The national health service resource allocations take account of a number of factors including population size, age related need and relative need. Smoking prevalence is strongly related to socio-economic group, with prevalence higher in manual groups than non-manual groups. The resource allocation per capita tends to be higher in regions with above average prevalence and conversely, lower in regions with below average prevalence.
|Regional office area(23)||Percentage of cigarette smokers|
|Northern and Yorkshire||28|
(23) NHS Regional Office Areas as at 31 March 2002.
Office for National Statistics: General Household Survey 2000, published as 'Living in Britain: Results from the 2000 General Household Survey'.
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|NHS regional office area(24)||Total allocation (£000)|
|Northern and Yorkshire||5,420,886|
(24) NHS Regional Office areas are as at 31 March 2002.
Department of Health FID Resource Allocation
Mr. Dalyell: To ask the Secretary of State for Health, pursuant to the letter of the hon. Member for Pontefract and Castleford of 16 April (ref DOH/3/5653/16), what action the Human Genetics Commission is recommending in relation to Japan Tobacco, Corixa, and lung cancer vaccine licensing. 
Ms Blears [holding answer 10 June 2002]: The human genetics commission (HGC) is aware of the concerns surrounding US-patented lung cancer vaccines that have been licensed to an overseas tobacco firm. HGC will continue to consider the broader ethical and social implications of the patenting of genetic inventions and will take note of the findings of various reviews of patenting and intellectual property rights that are under way.
Ms Blears [holding answer 10 June 2002]: Copies of the guidance on the use of Ribavirin and Interferon Alpha for Hepatitis C from the National Institute for Clinical Excellence (NICE) have been placed in the Library. The uidance is also available on NICE's website at http://www.nice.org.uk/cat.asp?c=11657.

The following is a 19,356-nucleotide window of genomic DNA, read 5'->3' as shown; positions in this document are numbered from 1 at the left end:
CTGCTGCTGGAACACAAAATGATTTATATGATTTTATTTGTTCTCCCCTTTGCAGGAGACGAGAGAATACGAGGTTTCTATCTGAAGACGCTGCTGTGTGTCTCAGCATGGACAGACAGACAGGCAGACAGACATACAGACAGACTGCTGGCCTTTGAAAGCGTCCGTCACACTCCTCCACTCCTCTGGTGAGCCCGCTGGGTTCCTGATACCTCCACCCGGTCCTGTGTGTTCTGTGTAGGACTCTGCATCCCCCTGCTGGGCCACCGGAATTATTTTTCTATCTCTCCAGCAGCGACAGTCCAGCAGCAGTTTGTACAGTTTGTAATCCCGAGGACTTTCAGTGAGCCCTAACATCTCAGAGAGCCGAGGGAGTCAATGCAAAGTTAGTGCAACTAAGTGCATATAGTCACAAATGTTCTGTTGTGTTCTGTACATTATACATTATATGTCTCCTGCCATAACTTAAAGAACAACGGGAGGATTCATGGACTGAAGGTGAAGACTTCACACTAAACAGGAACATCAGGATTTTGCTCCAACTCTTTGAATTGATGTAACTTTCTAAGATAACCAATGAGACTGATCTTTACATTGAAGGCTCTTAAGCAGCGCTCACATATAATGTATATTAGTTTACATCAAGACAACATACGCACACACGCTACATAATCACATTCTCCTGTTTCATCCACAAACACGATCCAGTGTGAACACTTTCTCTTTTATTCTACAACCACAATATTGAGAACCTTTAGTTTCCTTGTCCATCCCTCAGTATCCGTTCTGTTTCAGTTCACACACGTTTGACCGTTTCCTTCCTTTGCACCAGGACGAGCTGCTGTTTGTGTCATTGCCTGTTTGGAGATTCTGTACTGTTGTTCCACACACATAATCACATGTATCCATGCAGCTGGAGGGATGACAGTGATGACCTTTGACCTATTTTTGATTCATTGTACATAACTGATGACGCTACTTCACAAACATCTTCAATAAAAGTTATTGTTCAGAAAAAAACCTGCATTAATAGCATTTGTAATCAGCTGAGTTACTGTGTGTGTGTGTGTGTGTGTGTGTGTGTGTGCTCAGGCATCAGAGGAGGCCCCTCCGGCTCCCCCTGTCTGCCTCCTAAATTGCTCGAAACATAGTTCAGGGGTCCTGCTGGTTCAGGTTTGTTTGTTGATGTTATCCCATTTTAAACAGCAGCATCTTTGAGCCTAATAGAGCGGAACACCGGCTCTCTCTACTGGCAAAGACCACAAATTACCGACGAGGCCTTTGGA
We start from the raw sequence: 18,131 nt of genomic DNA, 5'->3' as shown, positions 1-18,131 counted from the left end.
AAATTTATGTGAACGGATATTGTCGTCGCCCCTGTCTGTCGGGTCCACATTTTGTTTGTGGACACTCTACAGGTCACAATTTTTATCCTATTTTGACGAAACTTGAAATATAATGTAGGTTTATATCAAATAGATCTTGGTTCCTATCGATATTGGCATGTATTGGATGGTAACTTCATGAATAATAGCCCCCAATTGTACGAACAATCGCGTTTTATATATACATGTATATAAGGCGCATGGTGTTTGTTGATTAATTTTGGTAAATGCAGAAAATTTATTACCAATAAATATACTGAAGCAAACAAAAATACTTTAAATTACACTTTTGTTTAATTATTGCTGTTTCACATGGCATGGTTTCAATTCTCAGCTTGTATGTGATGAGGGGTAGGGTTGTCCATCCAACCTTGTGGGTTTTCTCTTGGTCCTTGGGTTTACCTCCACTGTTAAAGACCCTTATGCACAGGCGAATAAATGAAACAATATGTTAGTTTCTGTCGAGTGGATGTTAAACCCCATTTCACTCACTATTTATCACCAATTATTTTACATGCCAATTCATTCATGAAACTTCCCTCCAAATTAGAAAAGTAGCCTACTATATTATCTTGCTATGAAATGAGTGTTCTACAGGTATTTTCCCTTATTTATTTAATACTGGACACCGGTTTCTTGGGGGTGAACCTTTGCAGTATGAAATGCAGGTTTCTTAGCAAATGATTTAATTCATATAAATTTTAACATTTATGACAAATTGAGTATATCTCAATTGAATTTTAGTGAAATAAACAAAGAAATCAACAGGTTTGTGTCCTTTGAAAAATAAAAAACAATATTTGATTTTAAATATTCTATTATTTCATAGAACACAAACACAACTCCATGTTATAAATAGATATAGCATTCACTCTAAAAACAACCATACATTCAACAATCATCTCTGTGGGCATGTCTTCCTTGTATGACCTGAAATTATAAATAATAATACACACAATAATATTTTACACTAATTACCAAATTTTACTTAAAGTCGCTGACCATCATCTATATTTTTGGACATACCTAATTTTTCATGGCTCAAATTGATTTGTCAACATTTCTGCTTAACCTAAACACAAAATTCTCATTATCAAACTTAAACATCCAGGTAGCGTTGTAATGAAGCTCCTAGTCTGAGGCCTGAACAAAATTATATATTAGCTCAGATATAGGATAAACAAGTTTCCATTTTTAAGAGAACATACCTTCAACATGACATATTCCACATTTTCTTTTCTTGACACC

Mr. Laurence Robertson: To ask the Secretary of State for Health (1) how much extra funding he plans to provide for the prevention of diabetes over the next five years; and if he will make a statement; 
(3) what extra funds he is providing to fund the National Service Framework; and if he will make a statement. 
Mr. Lammy [holding answer 10 June 2002]: Information is not collected centrally on how much is spent on the treatment of diabetes, nor is information available on expenditure on the treatment of diabetes in
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Gloucestershire. However, it has been estimated that around 5 per cent. of total national health service resources are used for the care of people with diabetes.
The Budget provides the highest sustained growth in NHS history, with annual average increases of 7.4 per cent. in real terms over the five years 200304 to 200708. Decisions about the allocation of the increased funding will be announced later this year.
Prevention of diabetes is one of the key areas covered by the diabetes national service framework standards, published in December 2001. Local strategies on promoting healthy eating and physical activity, and reducing overweight and obesity, are also being developed as part of the implementation of the national service framework for coronary heart disease. We are taking forward a wide range of work across Government to reduce obesity, to increase physical activity and improve diet.